Two places can give you a lot of information about why people travel from all over the globe to northern France.
One is located near Grande-Synthe and Dunkirk. The middle channel is the other.
Let’s begin with the Channel. Today, we went there after hours of perilous situations in which dozens of people died and others were injured when their boat collapsed while they were out on the water.
It was cold on the water, and the waves were strong enough to shake our boat.
Continue reading:British fisherman reveals to Sky News how his crew saved many’screaming’ for help
After small migrant boat capsizings in English Channel, at least four people were killed and 43 others were rescued
Our boat was large, seaworthy and fitted with powerful engines, life jackets, radar, and other equipment. Inflatable boats are used by migrants to cross into Britain, but they have weak engines.
You’ll be overcrowded. If you do get one, it’s rare. Sometimes, smugglers will give you a child’s life vest for less than the cost of an adult.
Today was clear and offered a captivating image. We could clearly see both the French coast behind us and the British coast ahead from our boat somewhere in the middle of Channel. They beckon you towards them, the white cliffs.
There were at least four deaths and 43 people rescued from a small migrant boat that capsized
It seems like the gap between these two countries is so small. It’s not surprising that so many people have crossed the Channel to seek asylum in Britain after fleeing war, persecution, or other dangers. A boat trip may seem easy if you have fled terrors at home and made it across Europe to reach Calais.
It would be foolish to ignore the dangers of large ships, the icy waves, and the ever-present possibility of your boat falling apart.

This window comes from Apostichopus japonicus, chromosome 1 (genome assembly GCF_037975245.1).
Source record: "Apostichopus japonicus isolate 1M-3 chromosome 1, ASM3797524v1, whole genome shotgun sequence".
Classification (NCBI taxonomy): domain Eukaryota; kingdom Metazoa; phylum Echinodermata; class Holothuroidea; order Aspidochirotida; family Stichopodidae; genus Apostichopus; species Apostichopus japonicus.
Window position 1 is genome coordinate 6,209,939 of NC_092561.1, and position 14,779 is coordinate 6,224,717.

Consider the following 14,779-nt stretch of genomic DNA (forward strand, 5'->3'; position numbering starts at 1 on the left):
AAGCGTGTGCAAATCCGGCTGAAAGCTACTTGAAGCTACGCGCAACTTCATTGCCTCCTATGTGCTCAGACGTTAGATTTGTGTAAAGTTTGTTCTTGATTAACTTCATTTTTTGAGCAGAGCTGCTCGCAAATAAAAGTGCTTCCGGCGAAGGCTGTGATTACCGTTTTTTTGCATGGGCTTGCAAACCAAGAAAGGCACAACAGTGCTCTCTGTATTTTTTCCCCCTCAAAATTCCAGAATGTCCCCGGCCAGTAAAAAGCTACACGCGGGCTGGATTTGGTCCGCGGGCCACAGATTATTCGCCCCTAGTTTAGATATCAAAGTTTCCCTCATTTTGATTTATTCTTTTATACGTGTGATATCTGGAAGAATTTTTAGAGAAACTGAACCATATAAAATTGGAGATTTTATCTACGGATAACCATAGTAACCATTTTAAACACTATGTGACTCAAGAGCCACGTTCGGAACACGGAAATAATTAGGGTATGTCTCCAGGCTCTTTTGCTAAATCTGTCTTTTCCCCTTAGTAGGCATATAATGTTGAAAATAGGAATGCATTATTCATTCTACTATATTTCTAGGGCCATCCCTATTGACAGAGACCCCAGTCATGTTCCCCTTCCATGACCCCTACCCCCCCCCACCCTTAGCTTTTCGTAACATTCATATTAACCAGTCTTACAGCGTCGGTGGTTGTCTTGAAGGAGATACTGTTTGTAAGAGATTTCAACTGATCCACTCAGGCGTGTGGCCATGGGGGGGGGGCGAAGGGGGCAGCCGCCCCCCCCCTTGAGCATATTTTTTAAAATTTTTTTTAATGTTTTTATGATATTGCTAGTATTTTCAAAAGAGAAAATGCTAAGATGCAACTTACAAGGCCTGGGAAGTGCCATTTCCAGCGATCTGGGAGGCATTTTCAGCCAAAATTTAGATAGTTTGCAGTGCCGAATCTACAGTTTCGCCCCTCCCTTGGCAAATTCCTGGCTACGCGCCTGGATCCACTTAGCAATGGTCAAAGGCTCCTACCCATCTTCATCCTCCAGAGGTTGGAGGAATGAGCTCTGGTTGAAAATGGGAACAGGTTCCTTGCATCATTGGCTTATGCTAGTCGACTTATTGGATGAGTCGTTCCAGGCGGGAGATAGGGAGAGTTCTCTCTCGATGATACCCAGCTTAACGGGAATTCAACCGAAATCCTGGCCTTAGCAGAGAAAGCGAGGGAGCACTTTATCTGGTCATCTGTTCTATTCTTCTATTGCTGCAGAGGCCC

However, after asking many people about these risks, they all agreed that it was a normal response. The idea that fate will decide and that this is just the end of a dangerous, long journey is what I have come to accept. Popular response is “Inshallah”.
This takes us to the second location, a migrant camp close to a Grande-Synthe cement plant. This is a squalid area where everyone is in transit, and nobody wants to stay. It’s also where migrants new to the coast can find people smugglers who will sell them tickets to Britain.
“I drowned on that boat”
A group of men from India’s Punjab region met us. Their story was remarkable timely.
They had also started from a French beach the previous night to reach Britain. Their boat capsized five kilometres from the coast. They claimed that they called the French emergency number but were not able to get any help.
They managed to coax the boat to return to shore and they swam back to their beach. One of them said it was “so cold”.
His clothes were still damp, but he was wearing new clothing that a charity had given him. I wanted to know how you felt in that cold boat. He said, “Frightened.” “I was drowned on that boat.”
Braverman claims that crossing is a ‘lethally risky undertaking’
He feels that he has to try again because of “family problems” at his home. This is a common story in these camps, of people fleeing from their pasts.
They consider it impossible to enter Britain legally. The people living in these camps choose the only viable option, which is feasible, reasonable, and available – a small boat crossing organized by a people smuggler. These risks are part of the effort.
When you consider the desperate situation of those at the camp, the high number of people smugglers, and the risk involved in crossing the Channel by themselves, it is possible to see that there has been no increase in deaths.
As long as this number continues to rise, our anxiety should also increase. It’s a safe prediction, I fear. More people will drown in the English Channel’s bleak and cold waters.